A QUEENSLAND charter boat skipper has been convicted and fined more than $15,000 after a successful prosecution by the Commonwealth Director of Public Prosecutions on behalf of AMSA.
The skipper was convicted with operating in breach of the vessel’s Certificate of Operation, for assuming the role of master without the proper qualifications and for reckless operation of the vessel which, amongst a litany of other serious safety issues, led to the vessel grounding near Hook Passage in the Whitsundays.
In November 2022, 13 passengers embarked on the private charter boat Waltzing Matilda for a three-day 21st birthday celebration.
The court heard that during the voyage, the skipper allowed unqualified, inexperienced, and unwilling passengers to assume control of the vessel for lengthy periods of time, while unsupervised – including during the grounding incident.
The skipper also failed to provide the required standard of lifejackets for the passengers, failed to properly secure the tender to the main vessel to ensure that it would not drift away, and allowed multiple safety violations to occur during the grounding, AMSA said.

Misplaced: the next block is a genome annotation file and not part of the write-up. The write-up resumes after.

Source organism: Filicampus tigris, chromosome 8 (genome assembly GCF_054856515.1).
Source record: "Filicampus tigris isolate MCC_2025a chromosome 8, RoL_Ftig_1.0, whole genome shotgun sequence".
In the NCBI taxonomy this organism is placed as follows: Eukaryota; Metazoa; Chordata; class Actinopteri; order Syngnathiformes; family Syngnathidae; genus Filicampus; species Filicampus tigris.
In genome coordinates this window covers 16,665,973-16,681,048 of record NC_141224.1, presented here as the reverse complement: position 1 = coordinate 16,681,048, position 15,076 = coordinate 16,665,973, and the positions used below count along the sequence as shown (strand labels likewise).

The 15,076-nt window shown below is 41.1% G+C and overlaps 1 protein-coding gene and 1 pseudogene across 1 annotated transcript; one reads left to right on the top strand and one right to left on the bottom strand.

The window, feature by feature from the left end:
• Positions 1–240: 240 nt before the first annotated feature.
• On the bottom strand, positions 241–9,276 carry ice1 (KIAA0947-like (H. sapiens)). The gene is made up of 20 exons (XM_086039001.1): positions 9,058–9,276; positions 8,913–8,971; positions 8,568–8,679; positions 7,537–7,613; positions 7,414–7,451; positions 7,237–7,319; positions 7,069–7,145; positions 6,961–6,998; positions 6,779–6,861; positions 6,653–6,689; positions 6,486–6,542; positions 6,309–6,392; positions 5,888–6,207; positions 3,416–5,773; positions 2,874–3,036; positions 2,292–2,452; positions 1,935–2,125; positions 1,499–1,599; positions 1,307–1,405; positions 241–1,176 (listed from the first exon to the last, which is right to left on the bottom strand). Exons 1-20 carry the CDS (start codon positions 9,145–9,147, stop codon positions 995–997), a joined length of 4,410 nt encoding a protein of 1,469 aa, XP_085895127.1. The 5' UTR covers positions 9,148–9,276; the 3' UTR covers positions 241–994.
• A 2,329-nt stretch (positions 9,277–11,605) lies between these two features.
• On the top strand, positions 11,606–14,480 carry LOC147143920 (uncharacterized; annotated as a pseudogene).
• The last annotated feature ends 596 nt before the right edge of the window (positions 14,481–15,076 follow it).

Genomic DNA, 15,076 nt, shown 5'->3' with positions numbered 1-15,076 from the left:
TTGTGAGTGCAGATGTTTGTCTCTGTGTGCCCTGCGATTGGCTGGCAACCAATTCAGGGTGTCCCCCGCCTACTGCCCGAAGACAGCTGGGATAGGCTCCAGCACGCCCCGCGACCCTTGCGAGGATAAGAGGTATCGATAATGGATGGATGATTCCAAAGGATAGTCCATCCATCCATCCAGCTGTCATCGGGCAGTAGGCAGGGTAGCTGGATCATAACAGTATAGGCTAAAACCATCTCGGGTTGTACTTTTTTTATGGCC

The skipper was charged with the offences after failing to pay fines related to the incident. He failed to appear at the Proserpine Magistrates Court for the hearing.
He was subsequently convicted of three offences under the Marine Safety (Domestic Commercial Vessel) National Law Act 2012.
The Magistrate noted in court that the grounding would have been terrifying for the passengers on board.
AMSA manager of enforcement and inspector support David Marsh said he hoped the conviction would provide a timely reminder to vessel operators that reckless behaviour would be punished.
“If you’re a domestic commercial vessel operator, there is nothing more important than safety,” he said.
“Skippers and operators should take notice that AMSA will take action if you break the law while operating a vessel.”